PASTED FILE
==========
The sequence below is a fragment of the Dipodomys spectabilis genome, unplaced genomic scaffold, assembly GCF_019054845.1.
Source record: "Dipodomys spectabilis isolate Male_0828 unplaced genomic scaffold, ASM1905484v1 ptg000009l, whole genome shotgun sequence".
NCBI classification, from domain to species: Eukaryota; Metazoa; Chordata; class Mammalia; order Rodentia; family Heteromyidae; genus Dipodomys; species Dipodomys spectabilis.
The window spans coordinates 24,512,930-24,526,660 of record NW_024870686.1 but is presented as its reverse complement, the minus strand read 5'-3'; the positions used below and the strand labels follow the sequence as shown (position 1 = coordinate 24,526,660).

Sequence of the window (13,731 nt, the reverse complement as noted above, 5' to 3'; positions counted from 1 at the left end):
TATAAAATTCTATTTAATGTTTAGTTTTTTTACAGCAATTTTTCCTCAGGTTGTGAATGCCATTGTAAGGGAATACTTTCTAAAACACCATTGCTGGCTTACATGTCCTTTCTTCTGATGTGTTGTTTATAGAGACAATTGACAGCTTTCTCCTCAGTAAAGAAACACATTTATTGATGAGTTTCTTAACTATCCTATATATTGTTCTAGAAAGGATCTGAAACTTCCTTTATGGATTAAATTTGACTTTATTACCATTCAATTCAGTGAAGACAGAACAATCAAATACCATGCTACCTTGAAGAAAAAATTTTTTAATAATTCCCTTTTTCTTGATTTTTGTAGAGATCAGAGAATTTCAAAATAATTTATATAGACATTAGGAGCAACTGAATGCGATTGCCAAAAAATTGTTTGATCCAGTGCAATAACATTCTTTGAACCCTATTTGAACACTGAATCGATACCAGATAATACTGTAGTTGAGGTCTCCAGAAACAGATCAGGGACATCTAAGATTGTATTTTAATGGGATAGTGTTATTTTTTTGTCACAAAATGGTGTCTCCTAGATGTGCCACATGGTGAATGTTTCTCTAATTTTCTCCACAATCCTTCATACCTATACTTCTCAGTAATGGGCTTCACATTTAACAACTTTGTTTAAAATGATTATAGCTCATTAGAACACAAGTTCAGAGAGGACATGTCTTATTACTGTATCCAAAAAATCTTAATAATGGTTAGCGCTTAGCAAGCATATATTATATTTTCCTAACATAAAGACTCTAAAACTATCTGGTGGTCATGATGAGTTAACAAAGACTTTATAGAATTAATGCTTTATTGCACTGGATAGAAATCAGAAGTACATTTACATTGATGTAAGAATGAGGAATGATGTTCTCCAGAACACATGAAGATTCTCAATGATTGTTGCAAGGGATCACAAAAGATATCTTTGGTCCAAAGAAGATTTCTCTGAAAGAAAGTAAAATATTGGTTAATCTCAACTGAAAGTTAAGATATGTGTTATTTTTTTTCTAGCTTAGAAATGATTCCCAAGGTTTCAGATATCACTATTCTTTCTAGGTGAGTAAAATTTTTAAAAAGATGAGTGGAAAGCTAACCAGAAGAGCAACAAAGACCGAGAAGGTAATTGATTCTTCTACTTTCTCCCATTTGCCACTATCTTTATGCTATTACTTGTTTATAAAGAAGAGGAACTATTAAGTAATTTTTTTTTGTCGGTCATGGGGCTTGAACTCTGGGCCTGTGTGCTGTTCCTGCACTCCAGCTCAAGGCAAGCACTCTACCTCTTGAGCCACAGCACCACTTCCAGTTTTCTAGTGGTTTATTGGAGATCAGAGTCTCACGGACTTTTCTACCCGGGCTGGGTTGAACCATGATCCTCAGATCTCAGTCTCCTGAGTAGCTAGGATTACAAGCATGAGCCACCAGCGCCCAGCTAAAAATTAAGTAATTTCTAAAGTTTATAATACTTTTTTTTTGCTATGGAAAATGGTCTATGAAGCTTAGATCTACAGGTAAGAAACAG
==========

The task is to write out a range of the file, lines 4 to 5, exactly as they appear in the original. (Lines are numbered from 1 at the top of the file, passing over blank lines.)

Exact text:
The window spans coordinates 24,512,930-24,526,660 of record NW_024870686.1 but is presented as its reverse complement, the minus strand read 5'-3'; the positions used below and the strand labels follow the sequence as shown (position 1 = coordinate 24,526,660).

Sequence of the window (13,731 nt, the reverse complement as noted above, 5' to 3'; positions counted from 1 at the left end):